DRC president torches ivory and pangolin scale stockpile, releases parrots (full story: AG News Desk)
Democratic Republic of Congo President Joseph Kabila on Sunday set light to an ivory stockpile to highlight the problem of poaching in the central African country.
The president also released five grey parrots and set light to a stockpile of pangolin scales in a ceremony at the Nsele Nature Park on the outskirts of Kinshasa.
“We wanted to discourage poachers and criminals,” said Cosma Wilungula, director general of the Congelese Institute for Nature Conservation.
“In the past 15 to 20 years I’ve lost more than 380 guards in clashes,” he said.
Africa is home to between 450,000 to 500,000 elephants, but more than 30,000 are killed every year on the continent mainly to satisfy demand for ivory in Asia, where tusks sell for around $1,000 a kilo… (Continue to full story here)
Social media’s role in advertising illegal wildlife trade, including cheetah trafficking (full story: AG News Desk)
An analysis of Cheetah Conservation Fund (CCF) research establishes that dozens of cheetahs are being advertised for sale each year via popular social media platforms. Further, it infers the Internet’s role in driving the trade of cheetahs is prominent, and engaging social media companies should be part of any solution. The analysis, which covers the period between January 2012 and June 2018, aims to determine the extent to which illegal cheetah trade exists online and to document the most relevant threats.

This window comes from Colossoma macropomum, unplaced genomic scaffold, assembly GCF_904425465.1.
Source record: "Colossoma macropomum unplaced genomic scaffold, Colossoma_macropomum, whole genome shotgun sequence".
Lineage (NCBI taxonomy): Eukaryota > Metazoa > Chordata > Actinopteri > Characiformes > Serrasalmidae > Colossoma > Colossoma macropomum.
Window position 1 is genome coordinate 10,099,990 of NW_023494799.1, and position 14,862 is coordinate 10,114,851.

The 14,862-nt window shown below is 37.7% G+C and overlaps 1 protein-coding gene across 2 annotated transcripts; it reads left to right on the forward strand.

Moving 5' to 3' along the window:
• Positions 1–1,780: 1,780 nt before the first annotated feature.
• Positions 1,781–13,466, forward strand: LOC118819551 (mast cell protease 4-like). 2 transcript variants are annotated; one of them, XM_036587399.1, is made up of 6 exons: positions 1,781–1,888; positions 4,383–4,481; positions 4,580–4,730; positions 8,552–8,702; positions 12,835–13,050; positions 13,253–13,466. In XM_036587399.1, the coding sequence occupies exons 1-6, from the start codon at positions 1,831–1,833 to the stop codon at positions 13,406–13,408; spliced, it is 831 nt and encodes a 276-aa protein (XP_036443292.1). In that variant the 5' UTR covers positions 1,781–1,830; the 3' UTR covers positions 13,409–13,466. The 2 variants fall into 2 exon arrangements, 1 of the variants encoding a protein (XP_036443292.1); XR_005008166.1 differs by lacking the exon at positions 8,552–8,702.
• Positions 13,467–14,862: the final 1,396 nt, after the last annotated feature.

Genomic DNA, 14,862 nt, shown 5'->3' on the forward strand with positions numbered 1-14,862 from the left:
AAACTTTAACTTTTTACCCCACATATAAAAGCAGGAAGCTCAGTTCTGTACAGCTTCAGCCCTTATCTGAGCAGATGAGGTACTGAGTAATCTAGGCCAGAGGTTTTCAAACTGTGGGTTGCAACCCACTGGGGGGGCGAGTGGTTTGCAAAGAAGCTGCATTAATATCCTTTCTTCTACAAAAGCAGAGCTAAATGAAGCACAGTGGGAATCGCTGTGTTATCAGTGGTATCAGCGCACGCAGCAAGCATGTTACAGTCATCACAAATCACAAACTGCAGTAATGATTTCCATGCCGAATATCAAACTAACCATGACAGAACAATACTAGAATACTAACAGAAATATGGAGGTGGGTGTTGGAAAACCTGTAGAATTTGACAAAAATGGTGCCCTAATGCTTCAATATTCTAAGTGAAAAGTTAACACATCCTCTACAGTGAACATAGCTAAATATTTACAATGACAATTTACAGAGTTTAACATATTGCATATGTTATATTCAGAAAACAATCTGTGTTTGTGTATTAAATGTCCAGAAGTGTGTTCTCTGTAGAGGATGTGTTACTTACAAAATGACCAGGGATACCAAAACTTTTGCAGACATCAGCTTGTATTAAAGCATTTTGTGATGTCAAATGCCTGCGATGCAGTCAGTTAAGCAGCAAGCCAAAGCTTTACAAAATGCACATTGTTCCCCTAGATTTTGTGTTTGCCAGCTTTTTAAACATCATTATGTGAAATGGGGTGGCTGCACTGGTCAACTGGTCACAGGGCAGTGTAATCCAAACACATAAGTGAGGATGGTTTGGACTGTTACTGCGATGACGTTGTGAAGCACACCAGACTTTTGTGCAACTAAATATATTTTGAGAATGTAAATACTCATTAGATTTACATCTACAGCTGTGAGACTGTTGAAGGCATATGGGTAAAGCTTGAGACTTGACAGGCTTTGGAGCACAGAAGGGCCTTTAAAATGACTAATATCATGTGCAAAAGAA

Cheetahs are listed under Appendix I of the Convention of International Trade of Endangered Species (CITES). This means trade in wild-born cheetahs is permitted only in exceptional circumstances. However, CCF data analysis shows that 1,367 documented cheetahs were offered for sale through 906 adverts, which is approximately one-fifth (20%) of the world’s remaining wild cheetah population. Cheetahs are on a swift decline, dropping from an estimated 100,000 individuals a century ago to fewer than 7,500 today… (Continue to full story here)
Singapore Airlines bans lion bones in cargo (full story: AFP)
Singapore Airlines has announced that it has stopped accepting lion bones for cargo after the carrier was singled out in a report for transporting the animal parts from South Africa. Campaigners have long called for a ban on the controversial trade in big cat bones, which are sought after for medicine and jewellery in Southeast Asia.
Singapore Airlines was the sole carrier importing lion bones from South Africa to Southeast Asia last year, according to a report released in July by the non-profit EMS Foundation and animal rights group Ban Animal Trading.
At least 800 lion skeletons had been exported with the blessing of the South African government in 2017, the report said, making it the world’s largest exporter of lion bones.
The airline told AFP it had stopped accepting lion bones as cargo, but did not say when the policy had come into effect.
“Singapore Airlines does not accept the carriage of lion bones as cargo following a review which took into account increasing concerns around the world,” the company said in an email.
EMS Foundation director Michele Pickover said her organisation had sent the report to the airline and “appealed to them to immediately stop its involvement in this terrible trade”.
“I believe that once they were informed about what this trade entails they took the correct and logical decision not to support it,” she told AFP.
South Africa has been sending lion bones to Southeast Asia since at least 2008 and it was likely that Singapore Airlines had been transporting them since that year, Pickover added. (Continue to full story here)